Myck Kabongo (Texas) -- Well, this wasn’t the plan. Kabongo, a former McDonald’s All American, turned pro following a tumultuous season with the Longhorns. He was suspended for 23 games as a result of an NCAA investigation, but was a standout in the limited time he was available. He averaged 14.6 PPG, 5.0 RPG, 5.5 APG and 2.0 SPG in 2012-13. Pro execs, however, might have had concerns about his character; Kabongo was suspended after he lied to investigators about receiving impermissible benefits. His brief appearances last season did not help his cause. Looking at the current mess in Texas, however, returning might not have been the best move, either.

Dewayne Dedmon (USC) -- Dedmon had an unconventional journey to Division I basketball. He was a gray shirt and redshirt at Antelope Valley College before joining USC’s program. And he redshirted in 2010-11 with the Trojans. The 7-footer is a project. And that’s probably why he went undrafted. He hasn’t played a lot of organized basketball, so he’s still raw. He averaged 6.7 PPG, 7.0 RPG, 2.1 BPG and 1.1 SPG in 2012-13. Solid numbers, but not enough to convince NBA teams to draft him. His size and upside, however, suggest that he’ll get a shot somewhere.

B.J. Young (Arkansas) -- During the 2012-13 season, Young scored 29 points against Arizona State, 25 against Syracuse, 25 against Tennessee and 27 against Missouri. The 6-3 combo guard was an offensive catalyst for the Razorbacks. But shooting concerns only magnified questions about the position he’d play at the next level. He was a 23 percent shooter from beyond the arc last season, and he made just 67 percent of his free throws. Those numbers were probably more significant for NBA execs than his 15.2 PPG average and offensive explosions.

C.J. Aiken (Saint Joseph’s) -- Aiken is an explosive athlete who tortured Atlantic 10 squads with his ability to alter and block shots. But can a 6-9, 201-pound post presence duplicate that in the NBA? And if he can’t, can he defend NBA wings? Those were the immediate questions after he decided to enter the draft. Plus, his offense is raw and limited; he shot 25.3 percent from the 3-point line last season, but also averaged 10.4 PPG, 5.6 RPG and 2.6 BPG. He’s the kind of young man some NBA team will sign this offseason. He’ll get a chance to prove that he’s equipped to be an effective defender and offensive contributor at the next level.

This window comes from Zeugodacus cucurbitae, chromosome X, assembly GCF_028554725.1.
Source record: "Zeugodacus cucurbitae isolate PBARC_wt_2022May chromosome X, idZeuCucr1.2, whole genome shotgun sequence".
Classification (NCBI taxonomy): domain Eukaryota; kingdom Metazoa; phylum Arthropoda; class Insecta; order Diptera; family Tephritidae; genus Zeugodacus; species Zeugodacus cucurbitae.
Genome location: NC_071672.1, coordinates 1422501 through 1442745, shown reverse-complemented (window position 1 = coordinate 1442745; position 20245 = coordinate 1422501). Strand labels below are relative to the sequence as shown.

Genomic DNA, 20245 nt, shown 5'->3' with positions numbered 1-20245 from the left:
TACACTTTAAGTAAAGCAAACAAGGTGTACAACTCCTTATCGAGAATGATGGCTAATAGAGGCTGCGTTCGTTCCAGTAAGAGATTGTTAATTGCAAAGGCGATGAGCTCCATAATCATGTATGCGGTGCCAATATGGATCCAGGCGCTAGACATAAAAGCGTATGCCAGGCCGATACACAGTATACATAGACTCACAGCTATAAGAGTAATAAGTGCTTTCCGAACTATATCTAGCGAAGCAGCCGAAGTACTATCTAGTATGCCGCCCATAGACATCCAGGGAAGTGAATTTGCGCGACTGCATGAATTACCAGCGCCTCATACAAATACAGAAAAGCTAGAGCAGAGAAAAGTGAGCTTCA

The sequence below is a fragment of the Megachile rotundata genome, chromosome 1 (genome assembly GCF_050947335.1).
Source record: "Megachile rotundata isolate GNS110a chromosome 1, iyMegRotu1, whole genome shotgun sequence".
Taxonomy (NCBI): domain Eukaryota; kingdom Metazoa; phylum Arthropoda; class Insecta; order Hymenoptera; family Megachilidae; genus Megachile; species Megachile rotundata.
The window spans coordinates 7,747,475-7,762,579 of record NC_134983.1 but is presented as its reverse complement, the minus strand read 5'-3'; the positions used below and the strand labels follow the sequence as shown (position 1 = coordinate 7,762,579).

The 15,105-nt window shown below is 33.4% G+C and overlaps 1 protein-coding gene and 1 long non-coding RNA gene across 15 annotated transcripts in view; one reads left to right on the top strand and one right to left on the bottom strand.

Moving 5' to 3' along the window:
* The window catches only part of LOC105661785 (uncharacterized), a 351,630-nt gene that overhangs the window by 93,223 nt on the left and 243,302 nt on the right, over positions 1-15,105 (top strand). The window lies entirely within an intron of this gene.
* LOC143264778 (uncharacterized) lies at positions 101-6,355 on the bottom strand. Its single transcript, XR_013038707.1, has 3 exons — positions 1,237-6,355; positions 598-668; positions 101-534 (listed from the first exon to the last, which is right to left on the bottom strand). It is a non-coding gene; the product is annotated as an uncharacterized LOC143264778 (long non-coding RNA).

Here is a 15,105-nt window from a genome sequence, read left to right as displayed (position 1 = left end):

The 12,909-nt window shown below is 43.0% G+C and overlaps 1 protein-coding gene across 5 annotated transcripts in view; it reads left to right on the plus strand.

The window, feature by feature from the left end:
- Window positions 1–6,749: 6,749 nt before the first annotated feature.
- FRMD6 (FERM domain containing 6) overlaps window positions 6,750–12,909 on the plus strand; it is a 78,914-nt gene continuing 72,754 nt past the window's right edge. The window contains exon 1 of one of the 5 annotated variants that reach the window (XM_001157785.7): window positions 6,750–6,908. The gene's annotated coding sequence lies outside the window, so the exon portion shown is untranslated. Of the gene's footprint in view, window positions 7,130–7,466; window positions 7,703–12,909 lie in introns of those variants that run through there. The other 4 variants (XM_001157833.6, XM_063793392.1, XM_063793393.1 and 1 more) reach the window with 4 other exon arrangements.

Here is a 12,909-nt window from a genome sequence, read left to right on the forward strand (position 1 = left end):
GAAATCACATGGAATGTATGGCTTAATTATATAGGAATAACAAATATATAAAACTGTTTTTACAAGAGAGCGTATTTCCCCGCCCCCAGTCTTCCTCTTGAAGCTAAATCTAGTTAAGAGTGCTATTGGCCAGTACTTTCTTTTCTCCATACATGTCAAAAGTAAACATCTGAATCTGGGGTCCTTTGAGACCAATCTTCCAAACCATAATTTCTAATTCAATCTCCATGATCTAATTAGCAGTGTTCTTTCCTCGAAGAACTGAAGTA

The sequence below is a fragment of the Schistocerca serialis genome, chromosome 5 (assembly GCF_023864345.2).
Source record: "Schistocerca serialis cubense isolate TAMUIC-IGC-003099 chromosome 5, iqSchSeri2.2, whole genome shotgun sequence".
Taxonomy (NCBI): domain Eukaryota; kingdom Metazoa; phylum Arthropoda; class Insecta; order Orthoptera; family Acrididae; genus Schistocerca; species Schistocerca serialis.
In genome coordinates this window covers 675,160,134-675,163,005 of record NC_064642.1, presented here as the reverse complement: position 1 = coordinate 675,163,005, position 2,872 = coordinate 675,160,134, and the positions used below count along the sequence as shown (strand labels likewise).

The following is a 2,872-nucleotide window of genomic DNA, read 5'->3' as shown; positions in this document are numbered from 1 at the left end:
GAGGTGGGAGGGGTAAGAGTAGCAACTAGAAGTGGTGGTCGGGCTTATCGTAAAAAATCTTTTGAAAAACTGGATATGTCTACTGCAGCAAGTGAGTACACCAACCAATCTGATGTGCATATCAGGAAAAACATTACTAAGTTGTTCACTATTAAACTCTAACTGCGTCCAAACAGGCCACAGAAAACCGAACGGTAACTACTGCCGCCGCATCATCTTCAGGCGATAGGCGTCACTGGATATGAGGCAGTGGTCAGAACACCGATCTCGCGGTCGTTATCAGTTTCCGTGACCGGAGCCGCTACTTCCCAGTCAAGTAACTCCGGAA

Tahj Tate (Delaware State) -- This might be a case of a player who went undrafted because of the competition he faced and where he played. Or maybe it’s a talent thing. Tate earned second-team All-MEAC honors in 2012-13 after averaging 12.8 points a game. Now, the YouTube clips suggest that the 6-4 guard is a great athlete. But he wasn’t a great shooter (29 percent from 3-point range), and he actually was a better scorer in 2011-12. Still a head-scratcher on the surface. Again, we don’t know his thought process prior to this decision. But he seems like a long shot to crack a pro roster in the near future.

John Taylor (Fresno Pacific) -- Taylor would not have been the first player drafted from the Division II ranks. But it certainly would have been a surprise, even though Taylor had a phenomenal junior season at Fresno Pacific. The guard led Division II with an average of 27.5 points a game and his team to a 21-9 record. He also earned a national title in junior college. This would not be a shock if Taylor had put up similar numbers at a Division I school, but it’s difficult to project a player’s ability when he hasn’t faced the top competition at the collegiate level. Still, he probably did as much as he could within Division II basketball.